You know, I really can’t remember whose idea it was to use Gabriel, but it doesn’t really matter; Yusuf, Alun and I were sort of “in it together” and you got who you could. Peter was lovely, very quiet and I think very intimidated. But Wakeman was definitely Yusuf’s idea. We were working at Morgan Studios in Willesden – and this was probably 15 months after we had started recording “Mona Bone” – and Rick was working in another of their studios down the road, and Yusuf bumped into him and asked if he would like to come and play piano for us. They both spent a long time working on that piano part to refine it, with Yusuf suggesting things and Rick adapting them. I have often been asked how did I get such a clear and dynamic piano sound for that track, what microphones, what piano, and my answer has always been “Rick Wakeman’s fingers”!
– How did Cat’s attitude change with his conversion to Islam?
He was always looking for something. His brush with TB had been a profound experience for him, and had made him much more introspective, which shows in his work I think. Then when he had some success and had to deal with all the commitments and demands that fame and touring brought with them, he was searching for answers: there were numerology and eastern religions – reflected in “Numbers,” “Catch Bull At Four,” and “Buddha And The Chocolate Box,” for example – so his work became more complicated. Instead of wandering into a studio at 10 pm to work all night with me on some basic songs, he was now touring the world with an entourage and a full band, so he became a sort of band leader with a “machine” behind him, and he brought some of this organized energy into the studio with him. So instead of starting from a very simple voice and guitar or voice and piano perspective and building on that, we were often laying down more complicated basic tracks. It was a different approach. He was living a complicated and demanding life as a global entertainer and I think religion came as a salvation and calming influence, giving him a new direction and purpose.
– What have you learned from Yusuf after working with him for many years?
I suppose what I have learned most of all is that it is best to capture an artist like Yusuf while he is in the basic and simple stage of creating. I have found that the artist themselves don’t really know what magic they have at their fingertips if they simply do their thing and sing and play. The more you allow them to embellish and plan ahead with a production the further away you may get from the basic charm and magic that they – unknowingly – possess.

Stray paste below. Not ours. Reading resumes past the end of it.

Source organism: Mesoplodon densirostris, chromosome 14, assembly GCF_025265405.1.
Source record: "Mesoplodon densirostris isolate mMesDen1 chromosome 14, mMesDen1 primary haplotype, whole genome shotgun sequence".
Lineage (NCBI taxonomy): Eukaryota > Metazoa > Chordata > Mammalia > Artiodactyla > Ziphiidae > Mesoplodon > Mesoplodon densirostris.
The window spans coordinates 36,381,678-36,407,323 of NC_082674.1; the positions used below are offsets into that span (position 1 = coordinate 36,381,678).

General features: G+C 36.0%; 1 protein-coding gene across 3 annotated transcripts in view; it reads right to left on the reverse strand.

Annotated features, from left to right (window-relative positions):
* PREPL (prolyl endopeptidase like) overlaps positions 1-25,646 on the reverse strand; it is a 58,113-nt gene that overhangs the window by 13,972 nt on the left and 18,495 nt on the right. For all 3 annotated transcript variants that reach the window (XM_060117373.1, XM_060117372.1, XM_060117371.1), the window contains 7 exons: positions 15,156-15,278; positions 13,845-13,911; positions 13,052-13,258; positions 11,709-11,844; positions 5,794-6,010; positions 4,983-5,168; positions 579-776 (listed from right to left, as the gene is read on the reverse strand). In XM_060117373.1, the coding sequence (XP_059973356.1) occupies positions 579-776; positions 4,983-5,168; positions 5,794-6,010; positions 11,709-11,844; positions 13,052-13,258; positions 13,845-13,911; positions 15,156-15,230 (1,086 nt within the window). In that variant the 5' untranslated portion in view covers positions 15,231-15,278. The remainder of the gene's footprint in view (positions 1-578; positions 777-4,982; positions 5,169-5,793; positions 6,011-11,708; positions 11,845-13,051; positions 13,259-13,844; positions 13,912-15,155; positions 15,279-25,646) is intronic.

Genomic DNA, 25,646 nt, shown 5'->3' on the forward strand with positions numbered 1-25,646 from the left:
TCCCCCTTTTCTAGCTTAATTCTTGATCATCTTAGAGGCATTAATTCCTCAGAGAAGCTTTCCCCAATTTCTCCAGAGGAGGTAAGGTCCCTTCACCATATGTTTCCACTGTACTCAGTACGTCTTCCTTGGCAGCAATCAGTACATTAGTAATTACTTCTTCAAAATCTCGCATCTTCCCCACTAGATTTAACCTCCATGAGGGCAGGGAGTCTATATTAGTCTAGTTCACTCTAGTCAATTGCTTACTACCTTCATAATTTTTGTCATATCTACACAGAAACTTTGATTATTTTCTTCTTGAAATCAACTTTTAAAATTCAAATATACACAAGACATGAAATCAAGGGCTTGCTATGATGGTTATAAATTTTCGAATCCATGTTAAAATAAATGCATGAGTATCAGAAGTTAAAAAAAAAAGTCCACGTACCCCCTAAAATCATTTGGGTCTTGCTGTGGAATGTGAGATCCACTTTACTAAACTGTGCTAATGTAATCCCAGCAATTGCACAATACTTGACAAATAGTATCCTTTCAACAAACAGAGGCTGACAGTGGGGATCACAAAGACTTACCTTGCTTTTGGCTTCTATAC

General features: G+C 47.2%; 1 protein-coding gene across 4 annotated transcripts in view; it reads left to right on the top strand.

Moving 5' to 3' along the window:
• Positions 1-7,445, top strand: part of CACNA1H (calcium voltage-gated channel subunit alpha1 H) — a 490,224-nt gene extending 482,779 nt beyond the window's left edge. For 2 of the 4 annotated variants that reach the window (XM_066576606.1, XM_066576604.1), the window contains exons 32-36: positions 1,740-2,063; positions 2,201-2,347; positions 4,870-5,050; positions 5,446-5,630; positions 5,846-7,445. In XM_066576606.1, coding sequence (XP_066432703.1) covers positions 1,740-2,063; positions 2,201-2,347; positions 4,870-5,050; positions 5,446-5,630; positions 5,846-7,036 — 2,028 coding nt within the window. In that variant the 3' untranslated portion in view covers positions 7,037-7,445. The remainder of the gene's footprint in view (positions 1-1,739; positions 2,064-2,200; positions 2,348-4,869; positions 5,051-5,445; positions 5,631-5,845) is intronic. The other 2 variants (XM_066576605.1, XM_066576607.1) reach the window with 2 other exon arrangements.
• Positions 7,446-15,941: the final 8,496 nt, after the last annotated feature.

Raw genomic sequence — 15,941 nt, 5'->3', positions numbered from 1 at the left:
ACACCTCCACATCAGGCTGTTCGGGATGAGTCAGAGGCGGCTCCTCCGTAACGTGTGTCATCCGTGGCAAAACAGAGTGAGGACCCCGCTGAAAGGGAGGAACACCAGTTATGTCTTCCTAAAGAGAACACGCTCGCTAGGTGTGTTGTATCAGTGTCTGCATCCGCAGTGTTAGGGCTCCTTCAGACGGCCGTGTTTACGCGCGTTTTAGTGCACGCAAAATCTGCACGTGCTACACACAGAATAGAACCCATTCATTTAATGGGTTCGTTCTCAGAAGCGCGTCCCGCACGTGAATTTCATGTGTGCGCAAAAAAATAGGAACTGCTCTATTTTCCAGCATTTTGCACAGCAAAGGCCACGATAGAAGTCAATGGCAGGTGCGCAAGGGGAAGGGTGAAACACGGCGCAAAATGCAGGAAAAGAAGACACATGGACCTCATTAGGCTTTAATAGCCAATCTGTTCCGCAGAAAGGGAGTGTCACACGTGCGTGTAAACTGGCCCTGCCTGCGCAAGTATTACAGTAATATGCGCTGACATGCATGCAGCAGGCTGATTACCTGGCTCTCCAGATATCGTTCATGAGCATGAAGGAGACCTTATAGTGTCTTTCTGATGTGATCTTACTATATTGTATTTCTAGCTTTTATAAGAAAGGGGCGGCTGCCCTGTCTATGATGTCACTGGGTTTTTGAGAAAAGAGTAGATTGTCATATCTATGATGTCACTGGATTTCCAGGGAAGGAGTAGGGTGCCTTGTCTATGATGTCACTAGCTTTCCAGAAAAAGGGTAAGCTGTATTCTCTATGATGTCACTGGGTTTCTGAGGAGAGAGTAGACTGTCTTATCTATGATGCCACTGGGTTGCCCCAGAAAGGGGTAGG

– What would you say you brought to his records?
Simplicity and directness.
– How did Yusuf explain the point of rerecording “Tea For The Tillerman” anew, and what were your contributions to the project as a producer who expanded his techniques in the decades that passed since the original album was out?
I think the best anecdote about “Tillerman 2” is that we recorded a new 2019 version of “Father and Son” and brought in a version from Yusuf live at the L.A. “Troubadour” in the early Seventies singing the part of the Son, so we had Yusuf aged seventy-something singing the Father and Yusuf aged twenty-something singing the part of the Son. It’s beautiful, and it was that concept that we discussed before going in to the studio that seemed to encapsulate what we were doing. How did these songs sound today, with age and so much water under the bridge? As for expanded techniques, I don’t know – I just stumble around and try to help…
– One of the new people on “Tea 2” was Peter-John Vettese. You know him from working with JETHRO TULL?
Yes, I met Peter Vettese when I went down to Chelsea where Ian Anderson had his studio and was recording “The Broadsword And The Beast” – it was Gerry Conway who was playing drums for Ian and who suggested I come down to help with the production. Peter was a revelation – a very intelligent and talented live-wire who could also just rock when needed: it’s quite a combination. And we still work together quite a lot some forty years later. And Peter is still rocking – he’s currently doing a world tour with Zucchero to huge stadium crowds.
– “The Broadsword And The Beast” saw TULL transition from folk-rock you might have been familiar with to synthesizers-driven style. How instrumental were you in implementing such a change?